But while many operators were simply learning the specifics of a piece of equipment with which they were already generally familiar—for example, an audio mixer learning the operation of one of the Lawo consoles deployed at the event—some training needed to go deeper. "Many of them were being introduced to 5.1 for the first time," Nunan said. "So in addition to needing to give them an academic understanding of what they were dealing with and teaching them what it was supposed to sound like, we also needed to explore and we collectively needed to figure out what the workflow was going to look like."
One key component of CTV's original material was the Olympic Suite, nearly 250 music cues co-produced by Nunan and Tidsbury in-house at CTV in discrete 5.1, which, according to Nunan was essentially a theme and variations based on the anthem, a song entitled "I Believe," for Canada's Games. The suite was recorded at Montreal's McGill University and at the Masonic Temple, a CTV facility in Toronto that is also home to MTV Live, as well as various commercial studios, then edited and mixed at CTV.
"Everything being 5.1 extended all the way back to informing where we put microphones on the stage when we were recording the symphony," Nunan said. "It was real 5.1; we weren't upmixing anything, we weren't synthesizing anything."
"These were live ensembles, real space, and very natural," added Joshua Tidsbury, a systems specialist at CTV and, like Nunan, an audio mixer during the Games. "The decision to approach the music that way probably made a very large difference in terms of the ability for the broadcast to fold down cleanly later. I would argue that the stereo and mono subscribers benefited equally from the quality upfront."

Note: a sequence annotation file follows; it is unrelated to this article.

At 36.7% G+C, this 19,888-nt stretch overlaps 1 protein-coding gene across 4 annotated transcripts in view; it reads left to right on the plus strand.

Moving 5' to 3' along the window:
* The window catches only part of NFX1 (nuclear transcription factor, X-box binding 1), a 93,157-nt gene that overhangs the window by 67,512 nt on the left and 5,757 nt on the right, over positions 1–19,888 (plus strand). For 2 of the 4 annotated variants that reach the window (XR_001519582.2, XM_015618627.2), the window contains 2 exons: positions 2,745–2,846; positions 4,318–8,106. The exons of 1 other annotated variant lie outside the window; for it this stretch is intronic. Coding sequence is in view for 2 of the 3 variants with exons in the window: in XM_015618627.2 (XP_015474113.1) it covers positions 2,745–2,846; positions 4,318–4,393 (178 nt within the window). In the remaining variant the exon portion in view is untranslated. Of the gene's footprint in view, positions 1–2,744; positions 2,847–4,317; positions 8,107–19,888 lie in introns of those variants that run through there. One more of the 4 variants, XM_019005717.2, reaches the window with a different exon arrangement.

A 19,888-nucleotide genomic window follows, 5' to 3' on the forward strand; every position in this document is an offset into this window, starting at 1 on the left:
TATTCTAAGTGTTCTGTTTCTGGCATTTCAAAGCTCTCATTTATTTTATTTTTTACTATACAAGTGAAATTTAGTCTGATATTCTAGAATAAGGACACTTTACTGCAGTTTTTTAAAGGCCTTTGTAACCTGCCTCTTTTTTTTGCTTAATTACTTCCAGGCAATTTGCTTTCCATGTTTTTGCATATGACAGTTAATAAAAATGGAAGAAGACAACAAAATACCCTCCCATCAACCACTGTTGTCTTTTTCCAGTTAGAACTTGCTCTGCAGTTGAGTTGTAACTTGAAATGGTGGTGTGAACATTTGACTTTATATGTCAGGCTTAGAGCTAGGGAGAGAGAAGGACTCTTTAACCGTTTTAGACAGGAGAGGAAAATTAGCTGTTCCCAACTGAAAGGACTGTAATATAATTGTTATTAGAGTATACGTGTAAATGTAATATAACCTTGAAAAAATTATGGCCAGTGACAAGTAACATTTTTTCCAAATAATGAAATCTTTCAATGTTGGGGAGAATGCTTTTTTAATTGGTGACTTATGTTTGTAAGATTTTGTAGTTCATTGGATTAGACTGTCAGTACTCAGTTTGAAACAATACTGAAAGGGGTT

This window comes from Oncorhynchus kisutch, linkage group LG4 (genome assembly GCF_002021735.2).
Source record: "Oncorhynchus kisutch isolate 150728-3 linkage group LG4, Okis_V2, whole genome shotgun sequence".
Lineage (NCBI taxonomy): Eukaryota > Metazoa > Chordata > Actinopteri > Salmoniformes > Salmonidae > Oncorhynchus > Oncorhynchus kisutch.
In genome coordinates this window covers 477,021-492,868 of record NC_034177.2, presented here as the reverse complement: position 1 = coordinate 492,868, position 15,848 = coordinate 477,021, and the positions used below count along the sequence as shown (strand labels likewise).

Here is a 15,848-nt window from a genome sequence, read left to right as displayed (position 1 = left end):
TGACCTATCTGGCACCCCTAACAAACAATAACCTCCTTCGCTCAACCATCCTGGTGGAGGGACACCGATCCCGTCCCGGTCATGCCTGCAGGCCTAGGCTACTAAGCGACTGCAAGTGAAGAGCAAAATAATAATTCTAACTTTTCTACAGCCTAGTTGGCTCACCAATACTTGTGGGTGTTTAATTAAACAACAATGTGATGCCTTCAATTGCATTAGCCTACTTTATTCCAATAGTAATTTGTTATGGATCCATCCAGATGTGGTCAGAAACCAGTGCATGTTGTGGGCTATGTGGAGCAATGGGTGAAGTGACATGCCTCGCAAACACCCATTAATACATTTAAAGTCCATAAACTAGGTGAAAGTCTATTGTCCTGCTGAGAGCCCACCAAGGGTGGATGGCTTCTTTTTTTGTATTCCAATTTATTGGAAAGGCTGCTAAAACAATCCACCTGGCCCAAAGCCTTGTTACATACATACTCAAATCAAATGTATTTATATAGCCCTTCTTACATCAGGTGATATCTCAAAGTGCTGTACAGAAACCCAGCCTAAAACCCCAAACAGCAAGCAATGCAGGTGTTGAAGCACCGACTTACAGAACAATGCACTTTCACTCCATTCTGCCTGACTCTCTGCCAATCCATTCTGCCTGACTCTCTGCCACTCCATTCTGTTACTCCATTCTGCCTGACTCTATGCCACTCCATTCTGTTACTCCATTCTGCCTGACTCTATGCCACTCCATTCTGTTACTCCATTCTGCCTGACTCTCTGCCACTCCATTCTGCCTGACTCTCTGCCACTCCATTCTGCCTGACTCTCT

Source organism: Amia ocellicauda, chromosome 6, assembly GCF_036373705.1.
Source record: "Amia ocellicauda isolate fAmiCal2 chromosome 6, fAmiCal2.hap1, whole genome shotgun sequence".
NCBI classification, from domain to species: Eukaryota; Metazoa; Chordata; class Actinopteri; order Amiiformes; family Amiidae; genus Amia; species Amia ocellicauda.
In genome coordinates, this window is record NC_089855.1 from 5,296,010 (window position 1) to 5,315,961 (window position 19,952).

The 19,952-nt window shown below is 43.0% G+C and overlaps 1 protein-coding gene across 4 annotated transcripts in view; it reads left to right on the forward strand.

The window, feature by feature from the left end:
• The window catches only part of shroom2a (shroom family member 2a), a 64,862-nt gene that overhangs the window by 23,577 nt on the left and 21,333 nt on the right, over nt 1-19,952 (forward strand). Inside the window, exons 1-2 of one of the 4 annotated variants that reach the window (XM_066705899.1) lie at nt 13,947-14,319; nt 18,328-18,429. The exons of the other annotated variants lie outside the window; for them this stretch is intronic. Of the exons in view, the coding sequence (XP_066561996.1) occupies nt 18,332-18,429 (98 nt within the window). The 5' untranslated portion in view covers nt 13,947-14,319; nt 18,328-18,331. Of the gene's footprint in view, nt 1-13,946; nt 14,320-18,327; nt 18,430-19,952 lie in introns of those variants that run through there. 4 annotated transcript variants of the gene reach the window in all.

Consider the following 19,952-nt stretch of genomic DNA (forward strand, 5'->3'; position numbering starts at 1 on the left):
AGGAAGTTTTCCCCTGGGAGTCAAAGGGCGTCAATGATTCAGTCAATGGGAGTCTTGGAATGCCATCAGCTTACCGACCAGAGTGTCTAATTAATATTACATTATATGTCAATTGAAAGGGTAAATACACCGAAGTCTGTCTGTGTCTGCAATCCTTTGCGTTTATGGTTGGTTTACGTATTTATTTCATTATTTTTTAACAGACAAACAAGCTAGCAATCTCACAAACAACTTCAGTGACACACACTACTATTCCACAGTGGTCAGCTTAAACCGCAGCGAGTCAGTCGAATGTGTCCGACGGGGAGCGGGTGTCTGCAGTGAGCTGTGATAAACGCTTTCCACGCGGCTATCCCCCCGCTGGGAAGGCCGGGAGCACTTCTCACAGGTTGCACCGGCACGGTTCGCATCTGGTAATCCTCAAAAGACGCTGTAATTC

Tidsbury emphasized the importance of the Olympic Suite. "It was one of the largest investments," he said. "It was pretty unprecedented in terms of any broadcaster to the Olympics."
The final piece of the puzzle, observed Nunan, was the ability of the equipment to handle 5.1. "For instance, all of our craft editorial was undertaken using Avid Media Composers. They don't natively speak 5.1. There are clever ways that you can cajole them into doing it, but they don't do it easily."
However, he noted, "While an Avid can't make 5.1, it can happily pass it, as long as you have a very clear understanding of how you are going to conduct yourself regarding monitoring, and how tightly you can enforce a kind of editorial discipline in terms of, for instance, how editors put what material on what track."
Fundamental to the workflow was that all of the editors observe an audio "Hippocratic Oath," explained Nunan: "First do no harm. The lynchpin to that was providing every editor with 5.1 monitoring. You're in an environment where failure isn't an option and you want to give the editor the best opportunity to understand that he's maybe made a mistake before it's too late."
In the lead-up to Vancouver, said Nunan, "There were moments when it wasn't a foregone conclusion that we would be 100 percent end-to-end 5.1." But, he concluded, "It was worth leaning into the strike zone to see if it wasn't possible to give Canadians an experience of the Games in a way that they had never been done before."